olive USDA PLANTS Symbol: OLEU
U.S. Nativity: Exotic
Habit: Hardwood Trees Shrub or Subshrub
Olea europaea L.

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Taxonomic Rank: Magnoliopsida: Scrophulariales: Oleaceae
Native Range: Mediterranean region ()

Appearance
Olea europaea is a perennial tree that can grow from 26.2-49.2 ft. (8-15 m) tall.
Foliage
Leaves are thick, 1.6 in. (4 cm) long, lanceolate, opposite, leathery, somewhat hairy, and dark green on upper surface and greyish green on lower surface.
Flowers
Flowers are small, yellow to white in color, and clustered in groups of 15-30 flowers. Flowers bloom in early summer.
Fruit
Fruit is a drupe that is ovoid, 0.8-1 in. (2-2.5 cm) long, and green to blackish violet in color. The edible fruit surrounds the dark violet round seed.
Ecological Threat
Olea europaea is being grown as a crop in some states. It has escaped cultivation and can be found in disturbed areas including grasslands, scrublands, and urban areas. Olea europaea is native to Africa, Asia-temperate, and Europe.

Selected Images from Invasive.orgView All Images at Invasive.org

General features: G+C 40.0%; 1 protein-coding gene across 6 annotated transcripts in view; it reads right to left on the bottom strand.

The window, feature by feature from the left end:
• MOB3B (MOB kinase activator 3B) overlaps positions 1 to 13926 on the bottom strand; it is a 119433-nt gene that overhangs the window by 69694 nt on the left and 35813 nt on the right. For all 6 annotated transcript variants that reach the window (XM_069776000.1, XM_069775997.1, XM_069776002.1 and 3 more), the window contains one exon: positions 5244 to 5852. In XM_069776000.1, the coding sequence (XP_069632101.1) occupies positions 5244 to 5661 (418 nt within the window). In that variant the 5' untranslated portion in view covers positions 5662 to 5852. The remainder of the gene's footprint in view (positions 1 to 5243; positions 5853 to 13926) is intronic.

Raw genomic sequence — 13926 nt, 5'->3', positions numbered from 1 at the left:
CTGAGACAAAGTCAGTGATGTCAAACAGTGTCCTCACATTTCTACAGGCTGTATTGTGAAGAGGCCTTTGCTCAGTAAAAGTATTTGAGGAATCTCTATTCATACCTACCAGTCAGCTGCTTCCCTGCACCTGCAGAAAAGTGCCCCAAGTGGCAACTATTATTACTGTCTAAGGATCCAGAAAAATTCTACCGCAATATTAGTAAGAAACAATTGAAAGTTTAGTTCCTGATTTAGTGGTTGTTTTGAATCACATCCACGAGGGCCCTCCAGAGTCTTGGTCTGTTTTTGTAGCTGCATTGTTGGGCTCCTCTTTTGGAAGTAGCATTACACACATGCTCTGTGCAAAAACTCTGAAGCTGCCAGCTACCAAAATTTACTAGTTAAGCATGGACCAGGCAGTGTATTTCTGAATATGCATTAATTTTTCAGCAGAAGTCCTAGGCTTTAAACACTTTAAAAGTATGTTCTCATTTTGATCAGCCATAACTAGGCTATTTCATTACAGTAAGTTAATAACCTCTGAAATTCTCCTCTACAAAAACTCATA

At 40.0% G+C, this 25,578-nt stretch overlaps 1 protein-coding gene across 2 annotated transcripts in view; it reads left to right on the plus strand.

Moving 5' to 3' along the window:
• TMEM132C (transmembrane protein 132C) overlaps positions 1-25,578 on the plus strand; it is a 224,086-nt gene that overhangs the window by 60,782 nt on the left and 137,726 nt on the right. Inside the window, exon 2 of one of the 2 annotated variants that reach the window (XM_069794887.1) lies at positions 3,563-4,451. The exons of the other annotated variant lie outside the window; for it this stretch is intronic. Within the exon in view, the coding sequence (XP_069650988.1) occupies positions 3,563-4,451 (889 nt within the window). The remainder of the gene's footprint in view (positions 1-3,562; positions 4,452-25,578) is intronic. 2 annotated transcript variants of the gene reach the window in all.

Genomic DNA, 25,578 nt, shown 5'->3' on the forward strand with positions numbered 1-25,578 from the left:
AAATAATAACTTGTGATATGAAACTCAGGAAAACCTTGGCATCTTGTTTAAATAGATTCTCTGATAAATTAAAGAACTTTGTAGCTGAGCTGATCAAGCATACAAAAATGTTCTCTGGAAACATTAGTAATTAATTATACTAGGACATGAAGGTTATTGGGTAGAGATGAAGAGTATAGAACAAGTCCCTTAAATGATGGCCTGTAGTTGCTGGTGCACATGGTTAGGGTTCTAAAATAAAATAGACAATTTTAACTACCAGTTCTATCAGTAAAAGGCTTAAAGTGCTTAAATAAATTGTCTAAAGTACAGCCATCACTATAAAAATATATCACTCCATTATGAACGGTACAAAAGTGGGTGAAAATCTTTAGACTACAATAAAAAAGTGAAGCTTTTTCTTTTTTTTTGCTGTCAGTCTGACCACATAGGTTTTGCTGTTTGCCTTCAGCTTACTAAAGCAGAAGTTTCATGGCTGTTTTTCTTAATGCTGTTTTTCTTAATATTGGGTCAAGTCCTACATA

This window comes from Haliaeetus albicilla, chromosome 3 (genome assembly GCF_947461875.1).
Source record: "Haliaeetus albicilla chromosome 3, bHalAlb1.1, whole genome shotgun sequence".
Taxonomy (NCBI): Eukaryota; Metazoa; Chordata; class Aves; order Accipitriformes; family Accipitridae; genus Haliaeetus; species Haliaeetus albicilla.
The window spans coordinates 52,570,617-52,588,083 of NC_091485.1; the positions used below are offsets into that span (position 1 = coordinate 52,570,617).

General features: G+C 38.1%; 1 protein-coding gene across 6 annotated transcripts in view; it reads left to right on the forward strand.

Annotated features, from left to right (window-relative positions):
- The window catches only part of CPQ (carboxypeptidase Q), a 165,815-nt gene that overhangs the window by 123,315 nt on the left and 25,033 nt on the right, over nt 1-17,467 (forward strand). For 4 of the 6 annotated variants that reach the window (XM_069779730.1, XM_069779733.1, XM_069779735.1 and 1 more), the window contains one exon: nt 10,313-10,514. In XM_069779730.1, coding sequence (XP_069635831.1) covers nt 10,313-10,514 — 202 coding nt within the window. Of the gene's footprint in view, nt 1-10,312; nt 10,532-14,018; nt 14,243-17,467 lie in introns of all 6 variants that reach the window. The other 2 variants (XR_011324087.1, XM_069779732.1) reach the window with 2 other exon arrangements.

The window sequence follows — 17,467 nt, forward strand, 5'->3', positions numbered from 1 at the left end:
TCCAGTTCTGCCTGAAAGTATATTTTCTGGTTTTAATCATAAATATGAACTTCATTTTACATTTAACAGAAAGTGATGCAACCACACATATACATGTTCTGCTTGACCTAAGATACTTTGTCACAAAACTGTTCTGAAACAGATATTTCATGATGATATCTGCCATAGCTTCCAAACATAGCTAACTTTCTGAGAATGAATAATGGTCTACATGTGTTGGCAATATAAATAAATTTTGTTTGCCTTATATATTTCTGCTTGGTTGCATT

Fruit(s);
Piero Amorati, ICCroce - Casalecchio di Reno, Bugwood.org
Additional Resolutions & Image Usage

Foliage; UCDavis gardens
Karan A. Rawlins, University of Georgia, Bugwood.org
Additional Resolutions & Image Usage

Fruit(s); UCDavis gardens
Karan A. Rawlins, University of Georgia, Bugwood.org
Additional Resolutions & Image Usage

Tree(s);
Piero Amorati, ICCroce - Casalecchio di Reno, Bugwood.org
Additional Resolutions & Image Usage

Foliage;
Piero Amorati, ICCroce - Casalecchio di Reno, Bugwood.org
Additional Resolutions & Image Usage

Foliage;
Piero Amorati, ICCroce - Casalecchio di Reno, Bugwood.org
Additional Resolutions & Image Usage

Foliage; UCDavis gardens
Karan A. Rawlins, University of Georgia, Bugwood.org
Additional Resolutions & Image Usage

Foliage; UCDavis gardens
Karan A. Rawlins, University of Georgia, Bugwood.org
Additional Resolutions & Image Usage

Fruit(s); UCDavis gardens
Karan A. Rawlins, University of Georgia, Bugwood.org
Additional Resolutions & Image Usage

Fruit(s); UCDavis gardens
Karan A. Rawlins, University of Georgia, Bugwood.org
Additional Resolutions & Image Usage

Fruit(s);
Piero Amorati, ICCroce - Casalecchio di Reno, Bugwood.org
Additional Resolutions & Image Usage

Fruit(s);
Esmat M. Hegazi, University of Alexandria, Bugwood.org
Additional Resolutions & Image Usage

EDDMapS Distribution:
This map is incomplete and is based only on current site and county level reports made by experts and records obtained from USDA Plants Database. For more information, visit www.eddmaps.org
 


State(s) Where Reported invasive.
Based on state level agency and organization lists of invasive plants from WeedUS database.

U.S. National Parks where reported invasive:
Death Valley National Park (California)



Invasive Listing Sources:
California Invasive Plant Council
Faith Campbell, 1998
Jil M. Swearingen, Survey of invasive plants occurring on National Park Service lands, 2000-2007
John Randall, The Nature Conservancy, Survey of TNC Preserves, 1995.